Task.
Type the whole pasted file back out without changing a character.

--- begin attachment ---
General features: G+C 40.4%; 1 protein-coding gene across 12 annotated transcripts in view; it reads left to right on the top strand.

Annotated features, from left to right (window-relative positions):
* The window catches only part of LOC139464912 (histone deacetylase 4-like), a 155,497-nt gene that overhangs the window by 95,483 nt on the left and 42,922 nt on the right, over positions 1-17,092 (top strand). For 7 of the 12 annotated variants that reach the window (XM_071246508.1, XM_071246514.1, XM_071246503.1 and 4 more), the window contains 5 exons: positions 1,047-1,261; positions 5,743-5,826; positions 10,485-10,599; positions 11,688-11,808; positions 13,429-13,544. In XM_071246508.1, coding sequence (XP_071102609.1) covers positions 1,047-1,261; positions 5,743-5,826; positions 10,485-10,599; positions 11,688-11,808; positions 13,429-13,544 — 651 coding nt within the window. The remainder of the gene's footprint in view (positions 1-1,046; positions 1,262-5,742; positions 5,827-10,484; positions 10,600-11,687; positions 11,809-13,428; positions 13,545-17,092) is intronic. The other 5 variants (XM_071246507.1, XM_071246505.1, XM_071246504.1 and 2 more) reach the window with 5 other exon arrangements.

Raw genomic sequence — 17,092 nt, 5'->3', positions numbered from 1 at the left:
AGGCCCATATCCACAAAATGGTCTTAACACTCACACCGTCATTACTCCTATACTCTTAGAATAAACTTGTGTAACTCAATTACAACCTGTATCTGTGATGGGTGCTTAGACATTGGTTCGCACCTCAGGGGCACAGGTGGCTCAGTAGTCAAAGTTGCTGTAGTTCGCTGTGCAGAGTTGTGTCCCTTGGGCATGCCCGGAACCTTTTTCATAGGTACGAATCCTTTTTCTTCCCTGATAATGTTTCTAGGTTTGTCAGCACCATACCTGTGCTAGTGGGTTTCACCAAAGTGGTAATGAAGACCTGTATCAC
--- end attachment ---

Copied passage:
General features: G+C 40.4%; 1 protein-coding gene across 12 annotated transcripts in view; it reads left to right on the top strand.

Annotated features, from left to right (window-relative positions):
* The window catches only part of LOC139464912 (histone deacetylase 4-like), a 155,497-nt gene that overhangs the window by 95,483 nt on the left and 42,922 nt on the right, over positions 1-17,092 (top strand). For 7 of the 12 annotated variants that reach the window (XM_071246508.1, XM_071246514.1, XM_071246503.1 and 4 more), the window contains 5 exons: positions 1,047-1,261; positions 5,743-5,826; positions 10,485-10,599; positions 11,688-11,808; positions 13,429-13,544. In XM_071246508.1, coding sequence (XP_071102609.1) covers positions 1,047-1,261; positions 5,743-5,826; positions 10,485-10,599; positions 11,688-11,808; positions 13,429-13,544 — 651 coding nt within the window. The remainder of the gene's footprint in view (positions 1-1,046; positions 1,262-5,742; positions 5,827-10,484; positions 10,600-11,687; positions 11,809-13,428; positions 13,545-17,092) is intronic. The other 5 variants (XM_071246507.1, XM_071246505.1, XM_071246504.1 and 2 more) reach the window with 5 other exon arrangements.

Raw genomic sequence — 17,092 nt, 5'->3', positions numbered from 1 at the left:
AGGCCCATATCCACAAAATGGTCTTAACACTCACACCGTCATTACTCCTATACTCTTAGAATAAACTTGTGTAACTCAATTACAACCTGTATCTGTGATGGGTGCTTAGACATTGGTTCGCACCTCAGGGGCACAGGTGGCTCAGTAGTCAAAGTTGCTGTAGTTCGCTGTGCAGAGTTGTGTCCCTTGGGCATGCCCGGAACCTTTTTCATAGGTACGAATCCTTTTTCTTCCCTGATAATGTTTCTAGGTTTGTCAGCACCATACCTGTGCTAGTGGGTTTCACCAAAGTGGTAATGAAGACCTGTATCAC